milestones

Two-Year-Old Doesn’t Like to Play with Others

Dear Dr. Rene,

My two-year-old daughter is happy, friendly and affectionate around adults, but, aside from a couple of her friends who recently moved away, she just does not seem to like other children at the moment! When I tell her that we are going somewhere to see her friend(s), she tells me that she wants just her and I to go. When we are in the company of other children, she gets upset if they come anywhere near her. While her friends want to hug, hold hands or play together, my daughter doesn’t really want anything to do with them. I stay at home with her, she does not go to school yet, but we do go to classes and meet up with friends on a regular basis. I’m hoping that this a quick passing phase, but was wondering if you have any advice on how I should handle this behavior.

Thank you,

Nicole

Dear Nicole,

I know it can be difficult to watch your child struggle as she learns to be social. I want to first latch on to that she is friendly and affectionate towards adults, and you mentioned her having a few friends that recently moved. These points highlight that she has the capacity for being social. That she’s even had one recognized friendship at this little age is a positive. I would try to figure out if there was something particular she liked about the friends that moved away and look for that in new playmates. While I wouldn’t force the hand holding or hugs, I would continue to give lots of opportunities for play with her same age peers. Attend playgroups or gym classes, go to the playgrounds and take group swim lessons. Continue to model being social by greeting others, inviting them to join you at activities and talking about concepts like taking turn and sharing. Occasionally, host others for play at your house so she can have practice at being social in more comfortable surroundings.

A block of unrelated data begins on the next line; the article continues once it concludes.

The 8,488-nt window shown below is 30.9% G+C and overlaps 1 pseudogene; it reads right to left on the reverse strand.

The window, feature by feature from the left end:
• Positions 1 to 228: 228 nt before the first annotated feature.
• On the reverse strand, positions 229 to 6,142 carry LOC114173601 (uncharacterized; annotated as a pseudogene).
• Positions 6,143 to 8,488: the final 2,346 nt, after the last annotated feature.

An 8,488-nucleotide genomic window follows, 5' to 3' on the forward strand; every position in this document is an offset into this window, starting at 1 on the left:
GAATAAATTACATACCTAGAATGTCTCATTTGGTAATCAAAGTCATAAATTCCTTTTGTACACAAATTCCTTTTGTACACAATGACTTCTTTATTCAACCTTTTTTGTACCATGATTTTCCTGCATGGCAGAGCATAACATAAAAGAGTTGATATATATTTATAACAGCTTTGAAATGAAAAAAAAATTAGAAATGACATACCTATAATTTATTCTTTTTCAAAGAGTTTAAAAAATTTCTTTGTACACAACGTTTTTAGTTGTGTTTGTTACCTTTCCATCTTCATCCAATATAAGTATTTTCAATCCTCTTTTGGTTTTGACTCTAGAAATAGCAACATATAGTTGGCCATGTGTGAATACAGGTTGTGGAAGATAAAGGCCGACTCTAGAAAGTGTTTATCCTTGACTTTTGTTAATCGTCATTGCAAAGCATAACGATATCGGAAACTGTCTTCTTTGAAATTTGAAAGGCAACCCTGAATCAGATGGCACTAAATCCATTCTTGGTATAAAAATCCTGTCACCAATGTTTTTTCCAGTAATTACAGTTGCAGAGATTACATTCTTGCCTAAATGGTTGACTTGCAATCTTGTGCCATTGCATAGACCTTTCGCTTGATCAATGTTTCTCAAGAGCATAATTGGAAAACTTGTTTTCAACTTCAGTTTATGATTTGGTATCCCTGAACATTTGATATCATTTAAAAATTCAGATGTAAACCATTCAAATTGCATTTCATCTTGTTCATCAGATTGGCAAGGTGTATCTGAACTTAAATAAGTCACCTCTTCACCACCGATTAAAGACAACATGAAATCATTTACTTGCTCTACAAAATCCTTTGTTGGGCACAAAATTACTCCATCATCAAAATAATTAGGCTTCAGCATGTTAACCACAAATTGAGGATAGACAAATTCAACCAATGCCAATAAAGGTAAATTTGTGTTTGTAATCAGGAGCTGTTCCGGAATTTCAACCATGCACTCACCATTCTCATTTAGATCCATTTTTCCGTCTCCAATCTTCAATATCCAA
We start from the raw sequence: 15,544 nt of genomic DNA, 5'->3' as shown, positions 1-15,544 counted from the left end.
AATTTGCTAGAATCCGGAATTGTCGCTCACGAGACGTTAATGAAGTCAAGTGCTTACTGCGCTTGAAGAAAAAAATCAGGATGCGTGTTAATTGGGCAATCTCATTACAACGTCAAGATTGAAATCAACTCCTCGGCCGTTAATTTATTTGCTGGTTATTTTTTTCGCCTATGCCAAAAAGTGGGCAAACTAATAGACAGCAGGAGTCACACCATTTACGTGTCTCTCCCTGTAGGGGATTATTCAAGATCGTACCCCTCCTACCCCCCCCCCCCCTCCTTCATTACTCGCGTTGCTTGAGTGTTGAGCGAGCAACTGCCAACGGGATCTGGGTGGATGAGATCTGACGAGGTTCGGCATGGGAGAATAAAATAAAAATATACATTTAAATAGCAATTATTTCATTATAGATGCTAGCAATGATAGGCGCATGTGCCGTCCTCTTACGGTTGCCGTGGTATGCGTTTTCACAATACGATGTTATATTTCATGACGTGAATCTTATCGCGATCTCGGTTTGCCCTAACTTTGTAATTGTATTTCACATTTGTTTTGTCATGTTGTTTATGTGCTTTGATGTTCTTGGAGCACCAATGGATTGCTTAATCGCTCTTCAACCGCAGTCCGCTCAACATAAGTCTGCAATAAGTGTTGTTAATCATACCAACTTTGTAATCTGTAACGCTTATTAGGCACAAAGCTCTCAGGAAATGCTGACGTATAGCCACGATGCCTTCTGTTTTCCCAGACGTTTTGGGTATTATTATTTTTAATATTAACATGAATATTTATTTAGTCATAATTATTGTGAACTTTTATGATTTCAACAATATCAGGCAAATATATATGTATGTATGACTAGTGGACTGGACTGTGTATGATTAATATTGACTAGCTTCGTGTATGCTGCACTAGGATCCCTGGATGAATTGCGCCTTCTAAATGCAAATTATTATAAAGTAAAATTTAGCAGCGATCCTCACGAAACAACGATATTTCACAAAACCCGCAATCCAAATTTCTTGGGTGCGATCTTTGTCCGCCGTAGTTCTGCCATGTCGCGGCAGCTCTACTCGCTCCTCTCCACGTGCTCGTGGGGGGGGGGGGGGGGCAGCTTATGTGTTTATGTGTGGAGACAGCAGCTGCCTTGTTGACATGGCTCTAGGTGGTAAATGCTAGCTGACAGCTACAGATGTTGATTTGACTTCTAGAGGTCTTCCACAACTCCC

Many two year olds still tend to engage in parallel play, playing near other children more than with them. By three to four years old, most of them move to more interactive play. It may be that she is simply still at parallel play. She may prefer adults as they lead play easily and offer good ideas. Adults are also more reciprocal than other two year olds with turntaking and sharing and less likely to provide conflicts. It may be helpful to try playdates with a few slightly older children in the neighborhood.

When she does request to be just the two of you, agree when that was already the plan. If it wasn’t, validate her request by saying something like, “I know you want it to be just mommy, but today we are meeting Johnny and his mom at the park.” I wouldn’t ignore her request, hear her first. Then calmly let her know the plan. I would think this will be a passing phase, but it’s something to keep in mind moving forward. I am hopeful for you both that she will find same-age friends easily when a good match presents itself.

You might also read Just You and Me by McBratney and talk about how the gosling wanted to be alone with the big goose, but how nice it was they shared their space with the other animals who wanted out of the rain.

Sincerely,

Dr. Rene

Using Developmental Checklists

I started the morning Play & Workshop program with a checklist of Language Development milestones by age, so I’ll give a few comments about using checklists. The best way to use checklists is to look for progress overtime. I hesitate to even give checklists because many parents immediately fall into one of two traps:
Trap One – Looking only for weaknesses

Many parents get bogged down by items their child is low on. Child may be high on six of seven measures, but the parent is narrowly looking at the seventh category.

Trap Two – Comparing to every other child in the room
Many parents fill out the checklist while glancing just as often at their neighbor’s paper and can’t help but ask, especially if they find an area that’s low (see above).
The best way to use checklists is to fill it out, put it away for a few months, get it out again and fill it out like new. Then go back and check for progress. By all means if you see an area of weakness, you might make a plan of action on how to improve and then really look for progress based on your efforts.While I don’t want you stuck in weaknesses, if you made efforts and still don’t see progress, it may warrant further investigation just don’t get stuck. Worry doesn’t tend to serve you well here.
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